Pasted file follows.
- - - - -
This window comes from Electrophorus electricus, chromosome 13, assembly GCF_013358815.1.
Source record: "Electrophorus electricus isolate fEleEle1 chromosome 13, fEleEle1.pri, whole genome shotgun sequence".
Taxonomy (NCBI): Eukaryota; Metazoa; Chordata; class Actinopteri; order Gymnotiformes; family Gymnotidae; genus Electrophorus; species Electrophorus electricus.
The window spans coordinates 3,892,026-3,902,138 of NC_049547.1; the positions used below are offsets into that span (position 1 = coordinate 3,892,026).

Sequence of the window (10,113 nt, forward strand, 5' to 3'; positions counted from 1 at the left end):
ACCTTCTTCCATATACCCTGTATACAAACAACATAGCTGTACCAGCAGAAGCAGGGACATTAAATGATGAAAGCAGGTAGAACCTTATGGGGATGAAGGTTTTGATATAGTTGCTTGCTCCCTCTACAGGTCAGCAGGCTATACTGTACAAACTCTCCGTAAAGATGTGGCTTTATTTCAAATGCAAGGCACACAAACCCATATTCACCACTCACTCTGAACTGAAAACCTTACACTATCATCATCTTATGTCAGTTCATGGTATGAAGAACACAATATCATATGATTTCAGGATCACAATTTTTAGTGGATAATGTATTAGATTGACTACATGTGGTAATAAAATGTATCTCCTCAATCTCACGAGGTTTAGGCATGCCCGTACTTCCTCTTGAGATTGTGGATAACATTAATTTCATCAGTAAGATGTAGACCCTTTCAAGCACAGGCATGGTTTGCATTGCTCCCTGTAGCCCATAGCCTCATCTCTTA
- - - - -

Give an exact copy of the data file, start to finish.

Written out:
This window comes from Electrophorus electricus, chromosome 13, assembly GCF_013358815.1.
Source record: "Electrophorus electricus isolate fEleEle1 chromosome 13, fEleEle1.pri, whole genome shotgun sequence".
Taxonomy (NCBI): Eukaryota; Metazoa; Chordata; class Actinopteri; order Gymnotiformes; family Gymnotidae; genus Electrophorus; species Electrophorus electricus.
The window spans coordinates 3,892,026-3,902,138 of NC_049547.1; the positions used below are offsets into that span (position 1 = coordinate 3,892,026).

Sequence of the window (10,113 nt, forward strand, 5' to 3'; positions counted from 1 at the left end):
ACCTTCTTCCATATACCCTGTATACAAACAACATAGCTGTACCAGCAGAAGCAGGGACATTAAATGATGAAAGCAGGTAGAACCTTATGGGGATGAAGGTTTTGATATAGTTGCTTGCTCCCTCTACAGGTCAGCAGGCTATACTGTACAAACTCTCCGTAAAGATGTGGCTTTATTTCAAATGCAAGGCACACAAACCCATATTCACCACTCACTCTGAACTGAAAACCTTACACTATCATCATCTTATGTCAGTTCATGGTATGAAGAACACAATATCATATGATTTCAGGATCACAATTTTTAGTGGATAATGTATTAGATTGACTACATGTGGTAATAAAATGTATCTCCTCAATCTCACGAGGTTTAGGCATGCCCGTACTTCCTCTTGAGATTGTGGATAACATTAATTTCATCAGTAAGATGTAGACCCTTTCAAGCACAGGCATGGTTTGCATTGCTCCCTGTAGCCCATAGCCTCATCTCTTA